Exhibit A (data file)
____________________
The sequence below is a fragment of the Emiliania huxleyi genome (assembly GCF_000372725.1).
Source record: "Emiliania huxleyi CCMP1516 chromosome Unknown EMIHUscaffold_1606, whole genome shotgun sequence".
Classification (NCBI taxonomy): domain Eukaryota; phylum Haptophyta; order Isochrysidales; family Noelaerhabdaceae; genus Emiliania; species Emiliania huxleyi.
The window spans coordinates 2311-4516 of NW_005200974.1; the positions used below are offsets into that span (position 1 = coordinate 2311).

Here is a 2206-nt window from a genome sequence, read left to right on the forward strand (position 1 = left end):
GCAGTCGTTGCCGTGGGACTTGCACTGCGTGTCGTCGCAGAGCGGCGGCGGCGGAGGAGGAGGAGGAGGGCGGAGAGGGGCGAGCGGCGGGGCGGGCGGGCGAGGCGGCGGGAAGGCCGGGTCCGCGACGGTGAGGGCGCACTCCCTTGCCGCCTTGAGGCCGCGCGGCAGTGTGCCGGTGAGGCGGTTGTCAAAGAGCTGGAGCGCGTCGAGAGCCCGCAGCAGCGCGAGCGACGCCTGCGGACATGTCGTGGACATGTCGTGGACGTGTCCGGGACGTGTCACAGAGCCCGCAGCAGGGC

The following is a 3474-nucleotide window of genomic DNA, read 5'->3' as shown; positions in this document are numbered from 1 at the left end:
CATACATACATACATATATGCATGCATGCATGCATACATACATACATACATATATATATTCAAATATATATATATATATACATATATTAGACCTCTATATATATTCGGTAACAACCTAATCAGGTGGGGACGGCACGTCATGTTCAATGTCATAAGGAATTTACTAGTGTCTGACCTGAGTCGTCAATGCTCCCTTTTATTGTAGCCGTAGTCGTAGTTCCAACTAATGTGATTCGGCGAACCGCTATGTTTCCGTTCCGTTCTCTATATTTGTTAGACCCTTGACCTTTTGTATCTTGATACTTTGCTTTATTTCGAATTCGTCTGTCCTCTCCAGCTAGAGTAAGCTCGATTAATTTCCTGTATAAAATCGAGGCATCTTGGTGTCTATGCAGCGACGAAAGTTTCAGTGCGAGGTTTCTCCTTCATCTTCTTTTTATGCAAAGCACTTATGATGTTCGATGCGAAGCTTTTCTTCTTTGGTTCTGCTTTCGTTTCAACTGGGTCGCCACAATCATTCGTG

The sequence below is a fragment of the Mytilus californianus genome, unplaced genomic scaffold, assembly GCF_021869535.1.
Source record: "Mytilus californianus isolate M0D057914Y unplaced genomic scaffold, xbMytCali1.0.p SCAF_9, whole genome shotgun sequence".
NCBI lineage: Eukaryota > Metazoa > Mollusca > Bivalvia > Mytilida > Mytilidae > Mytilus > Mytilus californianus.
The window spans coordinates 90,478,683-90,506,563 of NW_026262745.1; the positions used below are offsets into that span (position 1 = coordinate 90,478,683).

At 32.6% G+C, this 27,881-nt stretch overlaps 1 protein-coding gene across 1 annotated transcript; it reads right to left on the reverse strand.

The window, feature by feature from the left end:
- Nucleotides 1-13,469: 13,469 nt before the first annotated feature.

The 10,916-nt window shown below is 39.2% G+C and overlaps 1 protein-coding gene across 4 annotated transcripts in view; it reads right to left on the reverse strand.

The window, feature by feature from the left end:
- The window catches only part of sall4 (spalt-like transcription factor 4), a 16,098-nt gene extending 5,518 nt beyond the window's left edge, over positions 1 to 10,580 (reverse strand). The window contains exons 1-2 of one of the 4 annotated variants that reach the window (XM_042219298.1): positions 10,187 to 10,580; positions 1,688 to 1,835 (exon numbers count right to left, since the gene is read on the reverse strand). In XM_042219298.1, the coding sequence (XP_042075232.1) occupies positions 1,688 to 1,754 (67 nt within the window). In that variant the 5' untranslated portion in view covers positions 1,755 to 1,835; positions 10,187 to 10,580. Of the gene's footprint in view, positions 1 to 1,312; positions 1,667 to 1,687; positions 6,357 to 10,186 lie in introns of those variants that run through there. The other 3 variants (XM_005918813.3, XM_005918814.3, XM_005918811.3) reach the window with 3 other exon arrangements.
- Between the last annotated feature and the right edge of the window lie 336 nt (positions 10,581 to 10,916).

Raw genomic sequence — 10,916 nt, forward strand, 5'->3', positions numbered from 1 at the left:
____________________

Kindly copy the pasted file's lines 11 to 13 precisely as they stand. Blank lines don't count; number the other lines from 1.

NCBI lineage: Eukaryota > Metazoa > Mollusca > Bivalvia > Mytilida > Mytilidae > Mytilus > Mytilus californianus.
The window spans coordinates 90,478,683-90,506,563 of NW_026262745.1; the positions used below are offsets into that span (position 1 = coordinate 90,478,683).

At 32.6% G+C, this 27,881-nt stretch overlaps 1 protein-coding gene across 1 annotated transcript; it reads right to left on the reverse strand.